N.B. mill closure will cost 400 jobs
About 400 people will lose their jobs at the UPM Kymmene forestry operation in Miramichi, N.B., as the company announced plans to close its kraft mill and restructure its entire woodlands division.
The mill's final day will be Jan. 31, 2005, the Finnish company said in a news release posted on its website Wednesday morning.
The kraft mill has been operating for more than half a century, and the company is the largest employer in the region.
"This is a disaster for the Miramachi and for the New Brunswick economy," said Max Michaud of the Communication, Energy, and Paperworkers union.
"There are some 400 families whose lives are directly affected and thousands more who will feel the impact of this closure."
Jyrki Ovaska, UPM's magazine paper division president, said the mill is technologically and environmentally obsolete, adding that the company can't justify spending money on upgrades.
"The average competitive kraft mill today is cost efficient and three-to-four times larger than this one," he said in a company press release.
The company intends to focus on its magazine paper mill, which operates at the same site.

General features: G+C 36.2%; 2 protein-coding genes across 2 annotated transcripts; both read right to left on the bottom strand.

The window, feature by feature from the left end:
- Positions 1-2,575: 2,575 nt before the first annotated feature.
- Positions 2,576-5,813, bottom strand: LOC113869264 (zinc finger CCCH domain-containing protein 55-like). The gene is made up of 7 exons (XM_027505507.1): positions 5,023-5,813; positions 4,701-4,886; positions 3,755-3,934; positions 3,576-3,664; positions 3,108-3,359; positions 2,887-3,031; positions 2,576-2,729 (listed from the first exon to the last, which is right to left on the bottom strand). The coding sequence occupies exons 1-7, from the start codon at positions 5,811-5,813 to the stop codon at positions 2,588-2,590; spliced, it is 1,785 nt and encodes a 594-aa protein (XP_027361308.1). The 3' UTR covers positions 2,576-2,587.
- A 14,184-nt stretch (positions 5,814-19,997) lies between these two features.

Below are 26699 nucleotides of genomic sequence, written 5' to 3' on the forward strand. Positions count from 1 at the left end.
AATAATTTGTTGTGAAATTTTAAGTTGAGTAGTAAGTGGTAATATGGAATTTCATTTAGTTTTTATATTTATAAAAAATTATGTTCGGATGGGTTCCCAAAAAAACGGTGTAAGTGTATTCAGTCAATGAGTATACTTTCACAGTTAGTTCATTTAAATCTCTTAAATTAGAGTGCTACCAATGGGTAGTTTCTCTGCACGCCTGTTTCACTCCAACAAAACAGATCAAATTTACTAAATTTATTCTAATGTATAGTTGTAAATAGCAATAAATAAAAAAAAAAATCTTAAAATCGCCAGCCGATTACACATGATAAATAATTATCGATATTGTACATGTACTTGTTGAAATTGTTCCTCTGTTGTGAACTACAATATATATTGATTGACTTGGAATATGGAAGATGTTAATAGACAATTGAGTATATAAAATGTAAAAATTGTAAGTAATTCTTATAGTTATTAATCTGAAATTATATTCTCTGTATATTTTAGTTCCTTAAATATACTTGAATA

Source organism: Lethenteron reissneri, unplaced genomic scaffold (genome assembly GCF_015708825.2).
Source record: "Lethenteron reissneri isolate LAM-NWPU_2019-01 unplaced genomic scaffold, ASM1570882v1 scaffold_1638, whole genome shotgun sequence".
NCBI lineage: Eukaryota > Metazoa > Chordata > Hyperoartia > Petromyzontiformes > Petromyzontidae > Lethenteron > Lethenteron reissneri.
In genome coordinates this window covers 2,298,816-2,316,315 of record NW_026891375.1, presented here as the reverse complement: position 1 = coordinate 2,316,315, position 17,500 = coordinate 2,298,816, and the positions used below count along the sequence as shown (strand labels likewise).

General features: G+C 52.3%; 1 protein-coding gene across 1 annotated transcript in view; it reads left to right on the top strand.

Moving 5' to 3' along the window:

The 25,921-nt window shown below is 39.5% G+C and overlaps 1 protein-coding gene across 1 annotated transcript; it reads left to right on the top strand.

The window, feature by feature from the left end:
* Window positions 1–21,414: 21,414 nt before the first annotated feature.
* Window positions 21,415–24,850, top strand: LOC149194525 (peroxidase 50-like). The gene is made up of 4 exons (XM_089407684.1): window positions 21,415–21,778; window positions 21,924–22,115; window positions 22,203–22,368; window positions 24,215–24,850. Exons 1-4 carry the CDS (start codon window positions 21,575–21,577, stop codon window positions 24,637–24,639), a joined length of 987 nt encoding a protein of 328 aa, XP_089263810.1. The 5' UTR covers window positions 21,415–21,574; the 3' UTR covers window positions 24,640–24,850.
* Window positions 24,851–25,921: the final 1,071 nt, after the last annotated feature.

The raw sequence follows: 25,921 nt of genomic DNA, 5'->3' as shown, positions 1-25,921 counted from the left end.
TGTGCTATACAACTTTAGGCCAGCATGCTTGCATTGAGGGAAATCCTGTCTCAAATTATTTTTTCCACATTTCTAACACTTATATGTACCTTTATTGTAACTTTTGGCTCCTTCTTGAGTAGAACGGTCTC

"Our efforts must now be focused on making the paper mill competitive. That is where the facility's future lies," said Heikki Malinen, UPM's North American president.
Mill closure announcement is second in New Brunswick this month
UPM Kymmene bought the Miramichi forestry company from Repap Enterprises for $160 million in 2000. UPM is the world's largest maker of magazine paper, with interests in Europe and the United States.
The UPM announcement is the second major mill closure to hit central New Brunswick in less than two weeks. The town of Nackawic is still reeling from the abrupt closure of the St. Anne Nackawic pulp and paper mill on Sept. 14
More than 400 people lost their jobs when mill owners Parsons and Whittemore shut the operation down without warning, and filed for bankruptcy in a Halifax court. The company said it had been losing money for years and couldn't justify keeping the mill open any longer.